"The War on Terror was supposed to be about making our country safer. But as a Muslim American, I don't feel any safer," writes Maha Hilal, a professor and organizer, for Foreign Policy In Focus. Each year on September 11, in addition to mourning those killed in the 2001 attacks, she writes, "I also mourn the often forgotten victims of the never-ending wars and draconian counter-terrorism policies of the post-9/11 world: the Muslim community."
Hilal, a Muslim American who has lived in the United States for most of her life, describes what she learned in the wake of September 11, 2001:
- "We'll be targets till we prove we're 'good' Muslims who are uncritical of foreign policy and who believe in the American dream."
- "Religious freedom is a value that the United States cherishes, until of course Muslims try to claim it. Then it becomes a security concern."
- "Different groups are targeted at different times under different umbrellas for our 'national security,' which is nothing more than legitimized and institutionalized racism and xenophobia."
Hilal also notes that although Muslims in the United States and abroad have much to fear from U.S. President Donald Trump's racist rhetoric and policies—such as the various iterations of the Muslim ban—the current president's words and actions have followed a path paved by his predecessors.
"While it's gotten worse under Trump, it's not something that started under him," she writes. "The Bush administration built the violent infrastructure of the war on terror, Obama expanded it, and Trump is simply building on it still."
Amid Trump's expansion of the war in Afghanistan, an increase in airstrikes by the U.S.-led coalition in Iraq and Syria—with estimates that the civilian death toll from bombings will double under Trump—and the administration's ongoing efforts to prevent Muslim refugees from entering the United States, the anniversary of the deadliest terror attack on American soil in U.S. history has motivated many to call for an abrupt end to the 16-year-old war.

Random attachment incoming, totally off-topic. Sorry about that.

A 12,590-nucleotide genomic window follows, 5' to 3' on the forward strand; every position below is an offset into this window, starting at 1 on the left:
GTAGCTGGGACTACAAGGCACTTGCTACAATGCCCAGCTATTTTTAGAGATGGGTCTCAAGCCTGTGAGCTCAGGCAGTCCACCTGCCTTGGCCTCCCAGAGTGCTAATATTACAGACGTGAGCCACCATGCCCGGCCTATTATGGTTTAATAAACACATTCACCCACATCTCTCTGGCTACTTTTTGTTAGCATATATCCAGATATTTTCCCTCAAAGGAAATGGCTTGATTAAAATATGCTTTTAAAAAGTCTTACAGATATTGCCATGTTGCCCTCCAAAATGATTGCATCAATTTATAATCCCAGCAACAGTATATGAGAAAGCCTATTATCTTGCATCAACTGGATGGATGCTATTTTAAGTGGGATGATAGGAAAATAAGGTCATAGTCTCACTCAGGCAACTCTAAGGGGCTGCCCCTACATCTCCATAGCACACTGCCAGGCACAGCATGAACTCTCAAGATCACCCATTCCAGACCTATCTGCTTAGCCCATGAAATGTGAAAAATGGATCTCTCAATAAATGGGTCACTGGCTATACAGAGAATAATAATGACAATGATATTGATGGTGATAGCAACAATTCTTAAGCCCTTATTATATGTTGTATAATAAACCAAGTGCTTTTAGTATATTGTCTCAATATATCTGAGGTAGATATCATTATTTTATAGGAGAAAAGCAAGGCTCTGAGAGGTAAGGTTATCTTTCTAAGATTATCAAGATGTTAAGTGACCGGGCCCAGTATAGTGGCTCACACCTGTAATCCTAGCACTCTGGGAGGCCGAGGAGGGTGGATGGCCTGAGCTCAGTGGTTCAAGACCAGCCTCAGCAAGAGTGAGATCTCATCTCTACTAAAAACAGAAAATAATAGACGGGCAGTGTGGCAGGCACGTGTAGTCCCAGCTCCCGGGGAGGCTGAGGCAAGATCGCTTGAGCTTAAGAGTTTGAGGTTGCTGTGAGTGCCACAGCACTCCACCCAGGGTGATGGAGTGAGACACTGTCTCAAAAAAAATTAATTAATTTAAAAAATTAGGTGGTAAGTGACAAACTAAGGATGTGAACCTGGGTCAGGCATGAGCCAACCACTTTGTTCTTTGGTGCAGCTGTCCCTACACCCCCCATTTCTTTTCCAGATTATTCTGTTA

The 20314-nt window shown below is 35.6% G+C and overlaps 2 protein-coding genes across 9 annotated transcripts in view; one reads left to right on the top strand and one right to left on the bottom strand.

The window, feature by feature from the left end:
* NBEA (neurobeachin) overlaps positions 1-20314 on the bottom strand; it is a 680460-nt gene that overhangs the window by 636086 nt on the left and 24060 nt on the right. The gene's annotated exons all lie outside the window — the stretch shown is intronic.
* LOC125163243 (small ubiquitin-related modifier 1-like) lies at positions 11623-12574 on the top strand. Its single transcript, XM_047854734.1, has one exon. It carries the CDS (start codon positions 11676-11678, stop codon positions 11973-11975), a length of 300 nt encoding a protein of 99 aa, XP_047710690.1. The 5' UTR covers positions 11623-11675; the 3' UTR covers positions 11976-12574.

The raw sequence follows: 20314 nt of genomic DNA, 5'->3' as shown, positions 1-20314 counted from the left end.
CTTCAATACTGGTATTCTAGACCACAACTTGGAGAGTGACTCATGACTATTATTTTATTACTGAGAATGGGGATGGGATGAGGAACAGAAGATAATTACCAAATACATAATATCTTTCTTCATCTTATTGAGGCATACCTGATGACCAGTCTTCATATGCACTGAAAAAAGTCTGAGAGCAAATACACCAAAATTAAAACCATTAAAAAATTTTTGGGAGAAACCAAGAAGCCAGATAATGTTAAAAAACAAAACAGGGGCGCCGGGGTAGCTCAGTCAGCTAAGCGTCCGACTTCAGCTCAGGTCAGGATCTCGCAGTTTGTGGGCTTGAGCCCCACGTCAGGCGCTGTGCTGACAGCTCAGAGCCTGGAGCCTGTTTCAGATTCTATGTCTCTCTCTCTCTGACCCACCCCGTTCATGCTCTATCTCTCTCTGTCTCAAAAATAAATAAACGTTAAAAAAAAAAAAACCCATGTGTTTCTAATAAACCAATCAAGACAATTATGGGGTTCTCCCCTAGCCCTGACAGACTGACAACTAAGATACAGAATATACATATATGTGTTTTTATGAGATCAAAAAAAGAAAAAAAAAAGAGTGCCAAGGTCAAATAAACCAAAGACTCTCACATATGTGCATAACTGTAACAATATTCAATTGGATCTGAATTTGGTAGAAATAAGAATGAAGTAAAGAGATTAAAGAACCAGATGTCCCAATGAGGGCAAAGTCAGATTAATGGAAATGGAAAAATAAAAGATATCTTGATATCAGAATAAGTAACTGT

"Any pretense that the U.S. intended to seek justice or increase world stability via its so-called War on Terror has been dramatically overshadowed by increased global resentment toward the U.S., which has in fact generated more terror attacks around the world," Dahr Jamail wrote for Truthout Monday.
"It is precisely this legacy that continues today: ongoing U.S. military violence abroad, increased domestic surveillance and repression at home, and a world more violent and less safe for all," Jamail added.
"We can still escape the endless and self-destructive War on Terror," Paul Rosenberg wrote for Salon on Sunday. "The key lies in resistance here at home."
SCROLL TO CONTINUE WITH CONTENT
Our Mid-Year Campaign Ends at Midnight Tonight and We Are Short $8,000
The stakes have never been higher and the nonprofit, independent journalism of Common Dreams needs your help. Please help us reach our Mid-Year Campaign goal today:
On Monday, students at Amherst College hung a banner to express solidarity with Muslims impacted by policies that followed 9/11 and denounce the war.
Many turned to Twitter to express frustration with how Muslims are impacted by U.S. domestic and foreign policy, and to condemn the lengthy war.
— Khaled Beydoun (@KhaledBeydoun) September 11, 2017
I do not support the War on Terror, its premise, nor the extensive Islamophobia it's stoked over these sixteen years.
— Broderick Greer (@BroderickGreer) September 11, 2017
— John Fugelsang (@JohnFugelsang) September 11, 2017
We can honor the victims of 9/11 & still regret that politicians used it to launch the disastrous "war on terror" & assault our liberties.
— Dr. Jill Stein (@DrJillStein) September 11, 2017